When Extermination was announced by Marvel Comics, it was clear that it was the end of an era. When Brian Michael Bendis began his run on X-Men in 2012, he brought the original five X-Men with him, transporting the quintet from the past to the present. Since then, the young heroes have grown, changed and developed in a lot of ways, positive and negative. But one spectre has loomed over them all this time – they shouldn’t be here.
Ed Brisson takes that simple statement and with his collaborators, artist Pepe Larraz, color artist Marte Gracia and letterer Joe Sabino, crafts an engaging and exciting story around it. Considering Brisson is one of the trio of writers announced for the upcoming Uncanny X-Men relaunch, this can be seen as clearing the board for that book. However, it’s quickly clear that this is also chapter zero for the future of the X-Men.
[***MAJOR spoilers follow!]
Something has broken the future. As a mysterious cloaked future walks through the Xavier Institute of 20 years from now, he makes the simple declaration that “this is wrong” and “I have to clean up his mess.” Meanwhile in the present, the X-Men Blue team is attacked by a long-time foe that they haven’t seen for some time – Ahab, the mutant hunter – who claims the life of one of the team members – alternate reality refugee Bloodstorm.
As they scramble, the hooded figure reappears and kidnaps the younger Iceman. Cable intervenes, but is shot down by the attacker. The X-Men investigate, horrified by what the find. Meanwhile, the hooded figure- a much younger Cable- puts Iceman in stasis. “One down, four to go…”
In superhero comics, a good story tells their story without discarding continuity but not being a slave to it. A really good story uses continuity to its advantage, and that’s exactly what Brisson does here. He not only takes recent continuity (like Rachel Grey’s hound tattoos recently reappearing, or Bloodstorm’s presence), but long time X-Men plots and characters and makes them important parts of the story. He does this seamlessly though – these things feel important, not forced or winks at the fans.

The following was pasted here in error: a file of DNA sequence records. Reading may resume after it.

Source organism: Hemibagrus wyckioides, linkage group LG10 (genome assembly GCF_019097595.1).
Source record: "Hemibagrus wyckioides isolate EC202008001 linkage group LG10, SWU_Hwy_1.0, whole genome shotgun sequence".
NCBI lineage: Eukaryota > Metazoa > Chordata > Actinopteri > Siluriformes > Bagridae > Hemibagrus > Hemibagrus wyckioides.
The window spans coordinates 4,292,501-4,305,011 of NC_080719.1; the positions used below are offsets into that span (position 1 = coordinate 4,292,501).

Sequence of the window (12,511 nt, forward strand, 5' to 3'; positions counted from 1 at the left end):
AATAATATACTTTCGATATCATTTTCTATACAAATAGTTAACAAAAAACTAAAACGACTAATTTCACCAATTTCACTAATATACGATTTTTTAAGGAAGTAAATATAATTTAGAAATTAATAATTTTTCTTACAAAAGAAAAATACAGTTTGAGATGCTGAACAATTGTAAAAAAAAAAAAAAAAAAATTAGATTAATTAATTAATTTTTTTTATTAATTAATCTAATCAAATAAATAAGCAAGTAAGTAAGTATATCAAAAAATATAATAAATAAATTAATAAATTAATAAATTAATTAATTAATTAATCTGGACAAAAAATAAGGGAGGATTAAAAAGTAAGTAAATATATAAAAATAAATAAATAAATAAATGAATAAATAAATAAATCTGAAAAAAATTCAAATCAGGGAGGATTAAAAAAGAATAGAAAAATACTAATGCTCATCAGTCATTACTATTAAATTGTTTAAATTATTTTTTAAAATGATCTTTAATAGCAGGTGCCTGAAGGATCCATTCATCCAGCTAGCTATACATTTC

Another strong point of the script is the character work. There’s genuine concern for the young mutants that the original team saves in the opening. The Cyclops/Bloodstorm date does so much with the nascent relationship in just a couple pages that getting the rug pulled out moments later is a huge gut punch. Best of all is the adult Jean mourning her son Cable – a recall of the duo’s relationship that too many fans don’t remember.
Those things alone wouldn’t make this a great script though. Brisson gives us big stakes, and a great threat. It’s clear that things are about to go poorly for the X-Men, and it’s engaging and captivating.
Then there’s the art. I became a fan of Larraz’s work when he drew the Avengers in the massive No Surrender crossover. That was great stuff, fun, energetic, exciting…This is next level stuff.
Each character has a great presence on the page. I always compliment body language when done well in comics, because it’s under appreciated. Here, Larraz thoughtfully puts the characters on the page. They’re not just figures on a page. They’re individuals.
The best example of this is Bloodstorm. Taking cues from her vampiric nature, she prowls across the page like a predatory cat. She’s fluid and graceful, but also coiled tension. She’s clearly dangerous, but it’s an almost beautiful danger.
It’s not just the character work though. The action is great. The fight between Cyclops, Bloodstorm and Ahab is fierce, exciting and flows so well. Iceman and Cable’s fight against young Cable is much the same, but it’s framed and staged differently that it truly feels like a completely different threat. It’s smart, and so well done.
Also, it’s hard to not call out my favorite panel – the first appearance of adult Jean and Nightcrawler. The duo instantly command a regal presence. This moment establishes what every X-fan has been told in a single panel- Jean Grey is the emotional center of the X-Men, and Kurt Wagner is its heart. They moment they arrive, you know that they’re going to handle this, and that’s all just from the art.
Gracia’s colors are fantastic here. The entire issue takes place in shadows or at night, but none of it feels muddy or dark. In fact, the light often shines through illuminating important parts of the page. The palate adds so much to the foreboding mood of the story.
This is a fantastic start for the next chapter of the X-Men. It could be seen as simply a reset, but this team is determined to elevate it past that. Important things are going to happen here, and thanks to this issue, I can’t wait to see what.
Extermination #1 is available now in stores and digitally from Marvel Comics.